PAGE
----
How is Technology Used
Weather dominates our lives. It controls how we work, live and play, and accounts for nearly 20 percent of the information presented in local newscasts. Many of us plan our daily activities by looking at a forecast. Will it snow? Will it be humid? What are the chances of rain for the weekend?
These are the questions people want answered about their climate, but where does one go to explore the “weather” in the aquatic environment of fish, oysters or bay grasses?
The answer: Eyes on the Bay. http://www.eyesonthebay.net.
Water quality mapping technologies improve this data’s spatial resolution, enabling DNR to determine the extent and impact of harmful conditions such as low dissolved oxygen or algal blooms. New technologies also allow for timely and relevant data to be provided in a compelling format through the EOTB website. DNR is also partnering with NASA to provide satellite imagery of the Chesapeake Bay Watershed. These images provide valuable information and data which scientist can view to help understand or figure out why an event like an algae bloom may have occurred. The orbit of the NASA satellite provides imagery to study environmental issues across the globe such as cloud cover, vegetation on land and water temperatures. (www.aqua.nasa.gov).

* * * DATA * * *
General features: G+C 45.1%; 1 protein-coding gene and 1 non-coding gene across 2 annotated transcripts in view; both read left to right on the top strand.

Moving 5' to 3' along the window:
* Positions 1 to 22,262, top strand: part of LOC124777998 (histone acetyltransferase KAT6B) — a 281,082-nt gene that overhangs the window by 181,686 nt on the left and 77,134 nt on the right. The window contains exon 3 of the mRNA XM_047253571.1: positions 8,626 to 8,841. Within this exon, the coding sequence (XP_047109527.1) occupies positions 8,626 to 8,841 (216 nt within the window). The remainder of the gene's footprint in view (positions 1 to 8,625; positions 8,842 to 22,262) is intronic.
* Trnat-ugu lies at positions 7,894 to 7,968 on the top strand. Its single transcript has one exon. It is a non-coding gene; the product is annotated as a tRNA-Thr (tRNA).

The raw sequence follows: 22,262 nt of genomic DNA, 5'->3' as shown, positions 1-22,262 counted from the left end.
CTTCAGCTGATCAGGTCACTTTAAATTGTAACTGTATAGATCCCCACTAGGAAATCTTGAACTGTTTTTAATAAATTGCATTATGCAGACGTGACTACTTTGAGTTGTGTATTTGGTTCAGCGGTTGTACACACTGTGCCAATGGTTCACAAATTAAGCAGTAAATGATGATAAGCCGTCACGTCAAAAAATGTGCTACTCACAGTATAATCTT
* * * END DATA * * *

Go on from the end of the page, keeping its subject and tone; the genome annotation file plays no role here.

More Than Just Data
Courtesy of NASA/GSFC/MITI/ERSDAC/JAROS,